An efficiency argument for affirmative action in higher education
We consider a dynamic framework in which generations are linked by educational background. In particular, individuals differ in ability to benefit from education, parental education and appurtenance to a group (either a disadvantaged minority or a non-minority). The individual decision to undertake education is inefficient because people fail to account for the fact that their getting education increases the chances that their children will also gain access to education. This intergenerational externality is higher for people from the disadvantaged minority, provided that the difference in expected utility for children of uneducated and educated individuals is larger within this group. This provides an argument for affirmative action in higher education, in the form of larger subsidies to individuals from the minority group, which is exclusively based on efficiency considerations.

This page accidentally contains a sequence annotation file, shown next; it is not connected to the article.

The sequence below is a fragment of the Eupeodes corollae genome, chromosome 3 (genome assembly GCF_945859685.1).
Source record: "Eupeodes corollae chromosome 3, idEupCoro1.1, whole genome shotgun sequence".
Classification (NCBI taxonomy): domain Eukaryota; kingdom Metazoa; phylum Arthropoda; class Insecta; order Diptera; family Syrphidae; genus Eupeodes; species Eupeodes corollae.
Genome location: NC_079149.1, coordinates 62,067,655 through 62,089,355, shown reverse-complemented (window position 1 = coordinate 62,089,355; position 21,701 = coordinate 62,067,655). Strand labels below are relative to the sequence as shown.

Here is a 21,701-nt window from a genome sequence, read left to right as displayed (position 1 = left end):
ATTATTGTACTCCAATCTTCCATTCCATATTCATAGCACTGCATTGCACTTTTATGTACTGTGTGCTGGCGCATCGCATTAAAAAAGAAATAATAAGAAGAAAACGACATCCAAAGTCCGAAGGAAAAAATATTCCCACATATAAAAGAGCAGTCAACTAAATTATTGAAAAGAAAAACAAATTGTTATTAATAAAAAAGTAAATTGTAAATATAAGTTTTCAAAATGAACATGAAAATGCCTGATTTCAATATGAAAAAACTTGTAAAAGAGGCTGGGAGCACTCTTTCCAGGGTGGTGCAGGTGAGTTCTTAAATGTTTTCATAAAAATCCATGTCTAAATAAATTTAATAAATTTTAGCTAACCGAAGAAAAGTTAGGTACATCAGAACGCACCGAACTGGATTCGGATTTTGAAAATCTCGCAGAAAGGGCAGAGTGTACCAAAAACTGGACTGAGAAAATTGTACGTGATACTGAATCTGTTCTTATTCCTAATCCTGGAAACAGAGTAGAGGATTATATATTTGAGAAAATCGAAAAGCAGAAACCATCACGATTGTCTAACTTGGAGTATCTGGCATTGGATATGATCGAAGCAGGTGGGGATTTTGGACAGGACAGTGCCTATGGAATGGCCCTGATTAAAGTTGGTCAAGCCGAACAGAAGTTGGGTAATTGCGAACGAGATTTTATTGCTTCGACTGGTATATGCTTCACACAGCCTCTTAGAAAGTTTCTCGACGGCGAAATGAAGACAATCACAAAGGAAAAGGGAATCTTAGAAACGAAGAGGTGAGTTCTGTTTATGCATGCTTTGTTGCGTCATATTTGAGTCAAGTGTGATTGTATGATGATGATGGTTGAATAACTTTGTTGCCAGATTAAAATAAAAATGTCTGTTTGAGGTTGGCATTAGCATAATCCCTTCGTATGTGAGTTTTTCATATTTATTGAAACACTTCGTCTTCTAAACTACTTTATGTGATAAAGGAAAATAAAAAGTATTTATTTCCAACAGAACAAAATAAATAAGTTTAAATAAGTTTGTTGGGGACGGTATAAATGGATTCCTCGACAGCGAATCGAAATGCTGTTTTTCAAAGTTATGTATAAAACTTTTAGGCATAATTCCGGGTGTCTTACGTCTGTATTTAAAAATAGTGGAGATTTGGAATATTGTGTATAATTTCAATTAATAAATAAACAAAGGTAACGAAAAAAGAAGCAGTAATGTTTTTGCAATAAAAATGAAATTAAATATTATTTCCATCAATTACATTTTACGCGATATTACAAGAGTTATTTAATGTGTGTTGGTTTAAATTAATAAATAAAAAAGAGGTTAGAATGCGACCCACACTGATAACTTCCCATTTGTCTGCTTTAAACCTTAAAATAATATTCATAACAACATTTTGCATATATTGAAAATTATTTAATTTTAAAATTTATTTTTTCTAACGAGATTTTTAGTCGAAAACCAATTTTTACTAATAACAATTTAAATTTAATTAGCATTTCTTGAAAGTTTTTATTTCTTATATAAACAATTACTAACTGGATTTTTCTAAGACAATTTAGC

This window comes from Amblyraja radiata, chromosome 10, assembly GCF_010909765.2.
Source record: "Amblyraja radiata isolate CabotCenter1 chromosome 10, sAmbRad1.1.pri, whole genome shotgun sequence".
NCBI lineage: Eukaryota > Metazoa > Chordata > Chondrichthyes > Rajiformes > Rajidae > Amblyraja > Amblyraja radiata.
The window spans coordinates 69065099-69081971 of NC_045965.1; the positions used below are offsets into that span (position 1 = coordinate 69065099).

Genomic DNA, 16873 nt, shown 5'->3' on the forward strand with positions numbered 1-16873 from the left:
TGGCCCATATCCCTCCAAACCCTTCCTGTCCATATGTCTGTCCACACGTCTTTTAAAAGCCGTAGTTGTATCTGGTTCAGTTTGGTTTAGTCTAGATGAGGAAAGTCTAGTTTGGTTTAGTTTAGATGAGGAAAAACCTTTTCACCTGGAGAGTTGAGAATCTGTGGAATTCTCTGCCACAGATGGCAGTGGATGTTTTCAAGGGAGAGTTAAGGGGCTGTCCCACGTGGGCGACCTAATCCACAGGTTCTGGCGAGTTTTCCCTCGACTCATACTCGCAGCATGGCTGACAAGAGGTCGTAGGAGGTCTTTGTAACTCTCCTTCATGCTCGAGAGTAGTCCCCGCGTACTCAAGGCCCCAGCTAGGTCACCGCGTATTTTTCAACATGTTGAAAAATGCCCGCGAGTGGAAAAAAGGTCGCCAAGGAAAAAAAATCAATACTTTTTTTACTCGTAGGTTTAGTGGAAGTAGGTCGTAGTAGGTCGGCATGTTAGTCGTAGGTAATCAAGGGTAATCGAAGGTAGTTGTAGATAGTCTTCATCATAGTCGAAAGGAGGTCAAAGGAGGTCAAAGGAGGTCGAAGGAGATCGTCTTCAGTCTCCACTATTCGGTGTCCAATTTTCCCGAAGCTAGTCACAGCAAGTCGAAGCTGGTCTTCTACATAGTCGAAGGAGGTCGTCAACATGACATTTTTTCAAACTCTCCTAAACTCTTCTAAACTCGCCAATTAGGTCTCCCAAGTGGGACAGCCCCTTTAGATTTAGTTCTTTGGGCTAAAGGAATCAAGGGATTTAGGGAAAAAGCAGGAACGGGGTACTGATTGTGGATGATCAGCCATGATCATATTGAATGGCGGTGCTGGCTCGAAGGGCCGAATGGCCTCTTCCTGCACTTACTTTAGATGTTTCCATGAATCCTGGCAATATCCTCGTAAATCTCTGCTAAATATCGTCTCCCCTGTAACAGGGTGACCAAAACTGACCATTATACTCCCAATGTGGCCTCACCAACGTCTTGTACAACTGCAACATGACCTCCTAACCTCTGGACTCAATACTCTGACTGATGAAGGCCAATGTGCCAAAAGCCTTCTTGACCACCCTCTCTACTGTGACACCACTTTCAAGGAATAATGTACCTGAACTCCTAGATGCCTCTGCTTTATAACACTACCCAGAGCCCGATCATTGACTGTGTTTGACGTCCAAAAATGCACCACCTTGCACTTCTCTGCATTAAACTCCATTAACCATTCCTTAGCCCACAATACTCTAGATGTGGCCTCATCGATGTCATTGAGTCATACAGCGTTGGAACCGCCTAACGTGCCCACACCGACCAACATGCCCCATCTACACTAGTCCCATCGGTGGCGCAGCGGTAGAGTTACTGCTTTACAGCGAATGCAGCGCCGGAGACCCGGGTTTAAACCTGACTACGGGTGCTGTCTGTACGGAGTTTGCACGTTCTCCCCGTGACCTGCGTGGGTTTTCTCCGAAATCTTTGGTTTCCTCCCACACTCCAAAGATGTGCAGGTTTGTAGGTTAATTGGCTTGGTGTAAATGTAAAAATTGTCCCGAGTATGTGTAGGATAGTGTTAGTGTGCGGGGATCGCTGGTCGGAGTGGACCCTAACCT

Volume (Year): 187 (2008)
Issue (Month): 4 (December)
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CORE Discussion Papers RP
1582, Université catholique de Louvain, Center for Operations Research and Econometrics (CORE).
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"Affirmative Action and Its Mythology,"
NBER Working Papers
11464, National Bureau of Economic Research, Inc.
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